Studying the brain at the mesoscale

It i snot entirely clear that we are going about studying the brain in the right way. Zachary Mainen, Michael Häusser and Alexandre Pouget have an alternative to our current focus on (relatively) small groups of researchers focusing on their own idiosyncratic questions:

We propose an alternative strategy: grass-roots collaborations involving researchers who may be distributed around the globe, but who are already working on the same problems. Such self-motivated groups could start small and expand gradually over time. But they would essentially be built from the ground up, with those involved encouraged to follow their own shared interests rather than responding to the strictures of funding sources or external directives…

Some sceptics point to the teething problems of existing brain initiatives as evidence that neuroscience lacks well-defined objectives, unlike high-energy physics, mathematics, astronomy or genetics. In our view, brain science, especially systems neuroscience (which tries to link the activity of sets of neurons to behaviour) does not want for bold, concrete goals. Yet large-scale initiatives have tended to set objectives that are too vague and not realistic, even on a ten-year timescale.

Here are the concrete steps they suggest in order to from a successful ‘mesoscale’ project:

  1. Focus on a single brain function.
  2. Combine experimentalists and theorists.
  3. Standardize tools and methods.
  4. Share data.
  5. Assign credit in new ways.

Obviously, I am comfortable living on the internet a little more than the average person. But with the tools that are starting to proliferate for collaborations – Slack, github, and Skype being the most frequently used right now – there is really very little reason for collaborations to extend beyond neighboring labs.

The real difficulties are two-fold. First, you must actually meet your collaborators at some point! Generating new ideas for a collaboration rarely happens without the kind of spontaneous discussions that arise when physically meeting people. When communities are physically spread out or do not meet in a single location, this can happen less than you would want. If nothing else, this proposal seems like a call for attending more conferences!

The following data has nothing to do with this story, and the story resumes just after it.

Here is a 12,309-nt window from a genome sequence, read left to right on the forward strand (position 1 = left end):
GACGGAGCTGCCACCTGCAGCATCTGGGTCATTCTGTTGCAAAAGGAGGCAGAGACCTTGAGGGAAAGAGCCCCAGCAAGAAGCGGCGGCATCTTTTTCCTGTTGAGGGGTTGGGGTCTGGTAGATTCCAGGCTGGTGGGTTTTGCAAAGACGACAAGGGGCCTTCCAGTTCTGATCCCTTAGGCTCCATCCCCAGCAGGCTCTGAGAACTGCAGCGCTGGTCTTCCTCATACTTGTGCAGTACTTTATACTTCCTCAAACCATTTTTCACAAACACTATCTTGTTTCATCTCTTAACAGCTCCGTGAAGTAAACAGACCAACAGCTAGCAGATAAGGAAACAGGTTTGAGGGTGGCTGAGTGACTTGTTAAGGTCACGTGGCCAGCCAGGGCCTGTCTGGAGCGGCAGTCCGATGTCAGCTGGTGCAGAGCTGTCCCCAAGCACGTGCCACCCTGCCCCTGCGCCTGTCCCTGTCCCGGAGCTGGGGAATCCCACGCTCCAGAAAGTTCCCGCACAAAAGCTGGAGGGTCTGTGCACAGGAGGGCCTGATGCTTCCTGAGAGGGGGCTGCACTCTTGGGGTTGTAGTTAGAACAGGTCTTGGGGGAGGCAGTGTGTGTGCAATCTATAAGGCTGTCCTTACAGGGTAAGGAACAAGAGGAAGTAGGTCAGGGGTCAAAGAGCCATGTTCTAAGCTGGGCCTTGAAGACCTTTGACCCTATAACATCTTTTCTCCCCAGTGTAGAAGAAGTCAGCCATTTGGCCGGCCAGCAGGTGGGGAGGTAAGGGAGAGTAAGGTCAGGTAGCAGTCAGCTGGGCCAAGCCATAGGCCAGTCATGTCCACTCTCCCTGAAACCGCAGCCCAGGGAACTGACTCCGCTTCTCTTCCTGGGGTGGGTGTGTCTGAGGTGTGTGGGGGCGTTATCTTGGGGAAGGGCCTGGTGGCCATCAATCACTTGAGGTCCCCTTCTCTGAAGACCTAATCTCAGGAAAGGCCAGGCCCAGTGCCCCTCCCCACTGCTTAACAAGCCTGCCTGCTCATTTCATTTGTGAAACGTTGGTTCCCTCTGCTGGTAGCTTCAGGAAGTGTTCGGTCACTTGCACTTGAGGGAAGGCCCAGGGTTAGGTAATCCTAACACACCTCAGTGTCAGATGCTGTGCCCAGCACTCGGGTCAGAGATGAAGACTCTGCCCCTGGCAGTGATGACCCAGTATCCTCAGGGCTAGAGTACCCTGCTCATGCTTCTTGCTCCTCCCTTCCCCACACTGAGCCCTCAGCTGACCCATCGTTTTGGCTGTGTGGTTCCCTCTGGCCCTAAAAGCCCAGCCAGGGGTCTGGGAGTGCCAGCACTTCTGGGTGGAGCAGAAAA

Second is the ad-hoc way data is collected. Calls for standardized datasets have been around about as long as there has been science to collaborate on and it does not seem like the problem is being solved any time soon. And even when datasets have been standardized, the questions that they had been used for may be too specific to be of much utility to even closely-related researchers. This is why I left the realm of pure theory and became an experimentalist as well. Theorists are rarely able to convince experimentalists to take the time out of their experiments to test some wild new theory.

But these mesoscale projects really are the future. They are a way for scientists to be more than the sum of their parts, and to be part of an exciting community that is larger than one or two labs! Perhaps a solid step in this direction would be to utilize the tools that are available to initiate conversations within the community. Twitter does this a little, but where are the foraging Slack chats? Or amygdala, PFC, or evidence-accumulation communities?

5 things I learned on Sunday at #sfn16

Just some irrelevant facts.

1. Toadfish can sing by vibrating their swim bladder, and can vocalize independent of breathing.

2. Scientists working in Drosophila are starting to see reafferent signals (signals representing motor commands such as walking or singing) in tons of places, from sensory neurons on downward. This is one of the areas where Drosophila neuroscientists are way ahead of mammalian neuroscientists.

3. The computations that visual neurons perform can fundamentally alter in conditions that seem like they should be similar, such as light levels (this is not just adaptation to statistics).

4. There are conditions in which retinal neurons can be synergistic and not redundant. This is a bit of a controversy in the field, with the common consensus that ganglion cells have ~10% redundancy. Apparently this is not always the case!

5. Drosophila (fruit flies) have a spatial short term memory that has been located in the central complex (actually, I am not clear exactly where the anatomical structure is located: it may be just outside of the central complex.)

#sfn16 starts tomorrow in San Diego

I know many of you will be there! I am giving a talk on Sunday morning at 8am. Since everyone will be fresh-faced and excited for the conference, I am sure it will not be a problem to be there that early, right? Right? The talk will be in room SDCC 30B on a new method to for unsupervised analysis of behavior which I am really, really excited about (we have gone beyond what the abstract says so ignore that).